A radial probe feedthrough, at z = 55 cm, indicated in Figure 1, can be fitted with either an RFEA, an RF-compensated Langmuir probe or an emissive probe.
The control parameters and some typical plasma parameters for the Njord device are given in Table 1.
The RFEA had a grounded brass housing with a cylindrical shape, a diameter of 16 mm and a thickness of 10 mm. The probe had four grids, three made from stainless steel mesh with a transmission factor of 44%, wire diameter of 0.050 mm and mesh openings of 0.100 mm while a fourth, the second from the aperture, was made of a nickel mesh with transmission of 67%, wire diameter of 0.024 mm and mesh openings of 0.100 mm. The distance between the grids was 0.7 mm, the front aperture was 2 mm and the diameter of the collector area was 3 mm.
Figure 2A shows the grid configuration for ion measurements. The repeller, R, was biased to −80 V and the discriminator, D, was scanned from 0 to 100 V. S is the secondary electron repeller and was kept at −18 V. The collector was kept at −9 V. The ion RFEA measurements is further described in Gulbrandsen et al. .
Figure 2B shows the grid configuration for electron measurements. D is the discriminator grid and was scanned from 0 to −120 V, R is the repeller grid biased at +100 V and C is the collector kept at +9 V. The innermost grid was not needed in this configuration and was therefore grounded. This grid configuration with the discriminator in front of the repeller is similar to the one used by Gahan et al. [24, 30]. Only the electrons with energies high enough to overcome the sheath potential in front of the probe will be recorded, so that the RFEA detects only the high-energy tail of the EEDF . The high-energy electron-tail temperature can be extracted from a linear fit to a plot of the logarithm of collector current :
The derivative of the collector current is proportional to the EEDF for energies high enough to enter the probe .
An RF-compensated Langmuir probe  and a floating emissive probe were used to measure some of the background parameters of the plasma. For the emissive probe, we used the floating potential method where the floating potential at saturation is taken as the plasma potential [33, 34]. When the emission current exceeds the electron saturation current, the emissive probe will float close to the plasma potential. We used a filament current of 2.9 A. This method is expected to give a potential slightly lower than the plasma potential with an accuracy of the order of Te/e [35, 36].
3. Results and Discussion
Figure 3A shows an example of a logarithmic plot of collector current vs. discriminator voltage from the electron-RFEA in Njord at r = −7 cm. As only electrons overcoming the plasma potential barrier are collected, no saturation current is expected at the most positive voltage bias. The voltage axis runs from positive toward negative values, such that the electrons with lowest energy appears at the left. For the first 15 V a plateau where the collector current is changing very little is observed. From −15 to −30 V the collector current drops exponentially and a linear fit to the logarithm of the current using equation (1), reveals a tail-temperature of about 7.3 eV. For voltages lower than −30 V the collector current is higher than expected from the temperature fit. This high-energy tail indicates an electron population with even higher energies.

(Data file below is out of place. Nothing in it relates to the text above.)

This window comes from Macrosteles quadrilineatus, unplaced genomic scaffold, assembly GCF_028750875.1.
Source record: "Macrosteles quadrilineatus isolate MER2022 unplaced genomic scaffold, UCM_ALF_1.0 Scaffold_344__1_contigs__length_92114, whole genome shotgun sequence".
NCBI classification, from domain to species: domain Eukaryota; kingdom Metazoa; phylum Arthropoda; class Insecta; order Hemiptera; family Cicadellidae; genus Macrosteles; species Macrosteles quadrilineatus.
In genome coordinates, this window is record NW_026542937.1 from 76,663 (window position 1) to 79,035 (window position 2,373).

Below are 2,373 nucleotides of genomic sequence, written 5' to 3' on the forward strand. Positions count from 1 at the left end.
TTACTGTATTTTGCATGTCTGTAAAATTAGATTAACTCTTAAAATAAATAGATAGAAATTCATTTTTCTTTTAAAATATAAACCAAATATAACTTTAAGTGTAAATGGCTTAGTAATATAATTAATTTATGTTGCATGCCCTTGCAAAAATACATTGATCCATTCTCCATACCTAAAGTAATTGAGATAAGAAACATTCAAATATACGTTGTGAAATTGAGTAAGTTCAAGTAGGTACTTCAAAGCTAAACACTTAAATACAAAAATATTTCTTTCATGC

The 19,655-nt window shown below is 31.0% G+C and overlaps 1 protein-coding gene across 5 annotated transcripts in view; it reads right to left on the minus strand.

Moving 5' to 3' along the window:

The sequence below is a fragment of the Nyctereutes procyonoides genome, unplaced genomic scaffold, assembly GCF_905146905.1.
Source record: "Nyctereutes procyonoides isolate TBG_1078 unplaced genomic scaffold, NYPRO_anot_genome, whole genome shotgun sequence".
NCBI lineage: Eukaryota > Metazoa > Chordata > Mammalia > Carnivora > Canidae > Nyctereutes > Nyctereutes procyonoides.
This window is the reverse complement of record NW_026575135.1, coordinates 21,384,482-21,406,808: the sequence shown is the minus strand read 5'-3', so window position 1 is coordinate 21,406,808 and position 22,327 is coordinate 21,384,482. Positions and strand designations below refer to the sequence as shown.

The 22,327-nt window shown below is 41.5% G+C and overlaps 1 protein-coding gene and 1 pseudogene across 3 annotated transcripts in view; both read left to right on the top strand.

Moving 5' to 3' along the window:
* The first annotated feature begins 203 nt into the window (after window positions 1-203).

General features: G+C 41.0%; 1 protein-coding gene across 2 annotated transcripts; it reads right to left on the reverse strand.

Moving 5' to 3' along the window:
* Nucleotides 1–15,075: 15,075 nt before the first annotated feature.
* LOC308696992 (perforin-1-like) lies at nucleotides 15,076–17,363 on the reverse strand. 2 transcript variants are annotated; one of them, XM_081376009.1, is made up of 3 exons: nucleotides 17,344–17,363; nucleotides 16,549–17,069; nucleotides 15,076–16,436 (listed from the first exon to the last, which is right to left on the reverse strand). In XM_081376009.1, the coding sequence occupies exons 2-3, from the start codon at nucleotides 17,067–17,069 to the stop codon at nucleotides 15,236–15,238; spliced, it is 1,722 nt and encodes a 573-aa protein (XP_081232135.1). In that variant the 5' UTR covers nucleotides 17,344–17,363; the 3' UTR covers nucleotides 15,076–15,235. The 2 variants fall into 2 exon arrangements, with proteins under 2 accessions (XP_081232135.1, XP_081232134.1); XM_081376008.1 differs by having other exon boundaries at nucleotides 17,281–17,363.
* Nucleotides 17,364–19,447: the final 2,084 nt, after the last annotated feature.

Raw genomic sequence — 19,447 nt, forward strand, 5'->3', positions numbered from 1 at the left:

Figure 3. An electron-RFEA measurement form r = −7 in Njord. (A) The collector current, (B) the derivative of the collector current.
Figure 3B shows a logarithmic plot of the derivative of the collector current as a function of discriminator voltage. The derivative was found by applying a 151 point, 4 degree Savitzky-Golay filter  to the collector current. This derivative should be proportional to the EEDF for energies high enough to enter the probe . In this case the plasma potential was around 40 V, so that the electron energies in the plasma would be about 40 eV higher than what the discriminator voltage shows.
Figure 4A shows radial profiles of RFEA Ion Distribution Functions (IDF)  measured at z = 55 cm. A beam can be seen at around 60 V. The beam flux decreases with radius and disappear around r = 12 cm. The background distribution (around Vb = 40 V) has a maximum in the center (r = 0 cm) and another peak at r = 14 cm. The ion beam RFEA measurements are further discussed in Gulbrandsen et al. .
Figure 4. RFEA measurements of (A) ions and (B) electrons in Njord at 2.0 sccm flow and 5-6-5 A magnetic field.
In Figure 4B the logarithm of the collector current of the RFEA in electron measurement configuration is plotted vs. discriminator voltage and radial position. The high-energy electrons seen at ±7 cm correspond to the width of the source and the width of the ion beam, while the high-energy electrons at r = 14 cm corresponds well with a magnetic field line emerging from the edge of the source . We have already seen increased ion densities in this position (Figure 4A), possibly due to ionization from the high-energy electrons. The yellow plateau in the figure indicates a small density of electrons with energies larger than 100 eV near the center of the plasma column. Saha et al.  has earlier measured electrons with energies more than 100 eV in the center of the plasma in a similar experiment using a RFEA with a floating front grid and a fixed voltage electron repeller. The radial profile they obtained looks similar to the one we have for energies higher than 100 ev (less than −100 V).
Some selected profiles of the electron currents from Figure 4B along with their derivatives are shown in Figure 5. Figure 5A shows an electron measurement from the background plasma of the outer parts of the expansion chamber (r = 18 cm), shielded from the source. We observe what appears to be a part of a low density single Maxwellian electron population with a temperature around 6 eV. A small plateau of the collector current is observed for the first 5 V of the scan.